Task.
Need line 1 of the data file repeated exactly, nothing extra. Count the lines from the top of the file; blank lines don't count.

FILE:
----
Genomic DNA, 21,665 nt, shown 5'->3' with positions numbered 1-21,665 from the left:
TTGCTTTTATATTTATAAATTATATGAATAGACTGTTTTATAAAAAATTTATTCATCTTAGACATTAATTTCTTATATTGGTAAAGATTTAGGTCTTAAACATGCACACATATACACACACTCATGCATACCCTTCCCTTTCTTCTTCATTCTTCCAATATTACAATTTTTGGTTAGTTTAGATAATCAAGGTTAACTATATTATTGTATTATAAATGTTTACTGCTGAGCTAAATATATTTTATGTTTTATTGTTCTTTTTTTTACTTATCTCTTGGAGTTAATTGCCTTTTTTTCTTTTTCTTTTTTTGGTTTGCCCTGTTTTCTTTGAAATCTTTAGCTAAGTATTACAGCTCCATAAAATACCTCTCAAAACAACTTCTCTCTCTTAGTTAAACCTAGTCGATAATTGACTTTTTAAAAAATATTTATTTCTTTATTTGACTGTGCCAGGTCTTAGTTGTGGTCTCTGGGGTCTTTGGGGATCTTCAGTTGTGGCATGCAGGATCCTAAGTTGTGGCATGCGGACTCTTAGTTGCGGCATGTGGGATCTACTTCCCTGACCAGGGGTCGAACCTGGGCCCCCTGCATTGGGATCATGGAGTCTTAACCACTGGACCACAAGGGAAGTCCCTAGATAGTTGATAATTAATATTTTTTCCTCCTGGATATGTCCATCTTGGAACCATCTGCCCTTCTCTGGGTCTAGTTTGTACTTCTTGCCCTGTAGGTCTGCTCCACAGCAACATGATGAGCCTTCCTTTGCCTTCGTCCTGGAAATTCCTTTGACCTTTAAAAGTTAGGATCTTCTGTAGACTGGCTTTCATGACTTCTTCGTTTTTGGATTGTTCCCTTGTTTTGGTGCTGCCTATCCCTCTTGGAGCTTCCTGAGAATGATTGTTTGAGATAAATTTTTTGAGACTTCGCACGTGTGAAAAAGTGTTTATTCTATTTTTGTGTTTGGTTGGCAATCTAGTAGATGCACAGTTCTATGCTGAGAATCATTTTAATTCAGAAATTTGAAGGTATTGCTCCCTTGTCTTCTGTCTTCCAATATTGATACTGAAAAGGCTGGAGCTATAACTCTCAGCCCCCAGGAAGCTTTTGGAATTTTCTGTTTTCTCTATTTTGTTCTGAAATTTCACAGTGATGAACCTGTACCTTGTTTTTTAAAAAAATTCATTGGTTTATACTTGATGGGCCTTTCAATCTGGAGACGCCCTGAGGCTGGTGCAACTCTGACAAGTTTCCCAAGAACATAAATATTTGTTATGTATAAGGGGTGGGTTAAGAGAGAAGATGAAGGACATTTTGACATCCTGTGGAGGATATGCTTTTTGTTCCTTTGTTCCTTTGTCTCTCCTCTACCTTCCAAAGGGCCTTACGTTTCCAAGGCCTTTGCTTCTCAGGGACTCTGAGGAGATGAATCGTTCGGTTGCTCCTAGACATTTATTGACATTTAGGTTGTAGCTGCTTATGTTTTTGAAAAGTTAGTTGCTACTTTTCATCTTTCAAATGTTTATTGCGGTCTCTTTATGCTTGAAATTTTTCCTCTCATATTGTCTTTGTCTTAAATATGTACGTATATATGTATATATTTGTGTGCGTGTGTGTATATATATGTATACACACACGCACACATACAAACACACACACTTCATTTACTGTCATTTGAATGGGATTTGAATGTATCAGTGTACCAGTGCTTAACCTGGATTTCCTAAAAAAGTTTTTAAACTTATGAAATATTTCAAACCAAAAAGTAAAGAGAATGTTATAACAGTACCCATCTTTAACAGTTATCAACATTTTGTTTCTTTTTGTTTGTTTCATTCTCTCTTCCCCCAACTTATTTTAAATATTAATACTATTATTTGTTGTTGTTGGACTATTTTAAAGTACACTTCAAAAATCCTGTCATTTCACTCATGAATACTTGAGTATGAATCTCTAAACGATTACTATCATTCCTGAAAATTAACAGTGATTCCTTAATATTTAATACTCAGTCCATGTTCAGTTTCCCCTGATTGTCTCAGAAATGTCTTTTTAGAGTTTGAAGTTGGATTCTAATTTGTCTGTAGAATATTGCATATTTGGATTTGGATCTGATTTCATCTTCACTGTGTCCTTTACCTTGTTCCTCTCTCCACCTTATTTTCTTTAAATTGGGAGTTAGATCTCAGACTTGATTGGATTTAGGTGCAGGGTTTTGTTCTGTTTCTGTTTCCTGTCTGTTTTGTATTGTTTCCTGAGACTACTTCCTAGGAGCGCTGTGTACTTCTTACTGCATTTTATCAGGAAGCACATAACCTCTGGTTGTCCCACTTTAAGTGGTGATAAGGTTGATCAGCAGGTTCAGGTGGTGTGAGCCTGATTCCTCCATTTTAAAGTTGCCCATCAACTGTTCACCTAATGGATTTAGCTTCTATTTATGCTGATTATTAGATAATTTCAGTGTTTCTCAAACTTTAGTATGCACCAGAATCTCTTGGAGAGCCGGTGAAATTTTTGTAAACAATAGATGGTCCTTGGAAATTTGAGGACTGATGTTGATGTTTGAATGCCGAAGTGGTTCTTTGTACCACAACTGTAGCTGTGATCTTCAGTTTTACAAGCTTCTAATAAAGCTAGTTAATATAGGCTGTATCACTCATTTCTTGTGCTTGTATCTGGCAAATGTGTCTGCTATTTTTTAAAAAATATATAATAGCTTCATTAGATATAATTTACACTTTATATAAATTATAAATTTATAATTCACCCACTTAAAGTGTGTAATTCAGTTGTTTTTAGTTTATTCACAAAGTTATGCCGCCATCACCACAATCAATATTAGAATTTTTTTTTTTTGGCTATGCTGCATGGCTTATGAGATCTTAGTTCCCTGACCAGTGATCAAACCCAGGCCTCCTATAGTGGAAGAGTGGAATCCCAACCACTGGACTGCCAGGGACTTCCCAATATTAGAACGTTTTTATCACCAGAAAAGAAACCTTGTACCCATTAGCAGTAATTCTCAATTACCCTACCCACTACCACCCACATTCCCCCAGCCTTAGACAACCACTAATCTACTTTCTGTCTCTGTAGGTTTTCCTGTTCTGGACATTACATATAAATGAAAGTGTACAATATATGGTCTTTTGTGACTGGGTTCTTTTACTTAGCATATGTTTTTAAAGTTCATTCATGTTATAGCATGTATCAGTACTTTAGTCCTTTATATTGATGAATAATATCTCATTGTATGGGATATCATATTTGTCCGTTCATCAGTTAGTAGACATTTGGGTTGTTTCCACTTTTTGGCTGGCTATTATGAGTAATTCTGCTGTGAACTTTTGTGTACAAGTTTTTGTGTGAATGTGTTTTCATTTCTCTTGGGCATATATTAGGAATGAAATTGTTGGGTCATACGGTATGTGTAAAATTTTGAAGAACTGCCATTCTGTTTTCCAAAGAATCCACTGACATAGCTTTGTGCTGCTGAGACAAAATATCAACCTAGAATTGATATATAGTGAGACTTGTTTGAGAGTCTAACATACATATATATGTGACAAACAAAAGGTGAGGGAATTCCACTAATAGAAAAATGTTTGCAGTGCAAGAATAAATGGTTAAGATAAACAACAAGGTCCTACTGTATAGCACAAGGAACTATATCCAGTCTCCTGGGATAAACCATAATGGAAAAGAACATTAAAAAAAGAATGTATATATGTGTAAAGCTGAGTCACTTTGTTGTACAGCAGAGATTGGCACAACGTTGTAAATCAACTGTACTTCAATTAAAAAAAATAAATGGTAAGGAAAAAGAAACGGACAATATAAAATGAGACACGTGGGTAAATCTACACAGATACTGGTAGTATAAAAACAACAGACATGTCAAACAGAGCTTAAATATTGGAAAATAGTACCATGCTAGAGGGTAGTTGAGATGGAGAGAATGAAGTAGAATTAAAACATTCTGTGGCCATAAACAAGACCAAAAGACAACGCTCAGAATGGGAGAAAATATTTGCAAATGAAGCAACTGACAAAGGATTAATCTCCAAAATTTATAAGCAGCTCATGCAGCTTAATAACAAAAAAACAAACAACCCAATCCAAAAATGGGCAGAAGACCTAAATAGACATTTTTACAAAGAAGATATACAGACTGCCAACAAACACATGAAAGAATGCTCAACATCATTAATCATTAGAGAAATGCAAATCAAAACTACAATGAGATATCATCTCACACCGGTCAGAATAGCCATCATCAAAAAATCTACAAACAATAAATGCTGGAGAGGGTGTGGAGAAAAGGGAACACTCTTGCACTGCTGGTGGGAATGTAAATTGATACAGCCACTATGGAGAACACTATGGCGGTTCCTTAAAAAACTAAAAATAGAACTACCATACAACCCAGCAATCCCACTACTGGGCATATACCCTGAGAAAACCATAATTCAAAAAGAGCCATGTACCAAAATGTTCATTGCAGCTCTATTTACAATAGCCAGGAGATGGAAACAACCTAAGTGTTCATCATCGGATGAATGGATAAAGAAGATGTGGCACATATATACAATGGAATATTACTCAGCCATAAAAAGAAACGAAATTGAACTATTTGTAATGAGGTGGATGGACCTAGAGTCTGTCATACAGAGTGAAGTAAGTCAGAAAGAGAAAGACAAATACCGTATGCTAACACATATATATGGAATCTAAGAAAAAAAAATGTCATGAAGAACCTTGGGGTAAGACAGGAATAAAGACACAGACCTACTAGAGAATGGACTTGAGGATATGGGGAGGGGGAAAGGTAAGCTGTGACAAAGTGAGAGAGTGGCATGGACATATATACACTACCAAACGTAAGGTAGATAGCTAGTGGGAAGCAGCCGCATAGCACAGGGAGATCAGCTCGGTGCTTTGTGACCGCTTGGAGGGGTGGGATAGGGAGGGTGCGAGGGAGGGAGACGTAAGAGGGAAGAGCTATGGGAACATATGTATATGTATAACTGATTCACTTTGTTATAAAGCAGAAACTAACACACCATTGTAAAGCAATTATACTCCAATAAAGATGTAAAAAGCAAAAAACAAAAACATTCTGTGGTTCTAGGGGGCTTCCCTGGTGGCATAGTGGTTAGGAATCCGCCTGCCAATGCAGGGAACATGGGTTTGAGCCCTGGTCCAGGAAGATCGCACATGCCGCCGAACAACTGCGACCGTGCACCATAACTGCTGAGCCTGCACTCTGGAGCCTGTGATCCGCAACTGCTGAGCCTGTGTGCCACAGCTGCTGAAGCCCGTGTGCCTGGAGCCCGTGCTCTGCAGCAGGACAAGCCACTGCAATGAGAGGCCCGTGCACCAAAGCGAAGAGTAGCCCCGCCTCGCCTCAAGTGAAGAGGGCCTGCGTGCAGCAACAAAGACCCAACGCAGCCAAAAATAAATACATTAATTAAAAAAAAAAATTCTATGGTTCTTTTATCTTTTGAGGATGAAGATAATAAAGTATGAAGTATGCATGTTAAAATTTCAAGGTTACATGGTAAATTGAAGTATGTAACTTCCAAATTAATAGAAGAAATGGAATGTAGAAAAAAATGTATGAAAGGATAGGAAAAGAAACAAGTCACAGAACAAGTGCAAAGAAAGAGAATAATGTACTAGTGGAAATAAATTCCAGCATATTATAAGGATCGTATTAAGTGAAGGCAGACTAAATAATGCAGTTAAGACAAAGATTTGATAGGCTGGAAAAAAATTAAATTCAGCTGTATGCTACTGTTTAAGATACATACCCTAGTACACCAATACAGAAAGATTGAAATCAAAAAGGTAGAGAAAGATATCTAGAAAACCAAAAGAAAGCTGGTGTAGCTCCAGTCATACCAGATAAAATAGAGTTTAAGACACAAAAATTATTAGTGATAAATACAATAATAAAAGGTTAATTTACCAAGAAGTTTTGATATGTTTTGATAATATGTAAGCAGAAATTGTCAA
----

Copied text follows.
Genomic DNA, 21,665 nt, shown 5'->3' with positions numbered 1-21,665 from the left: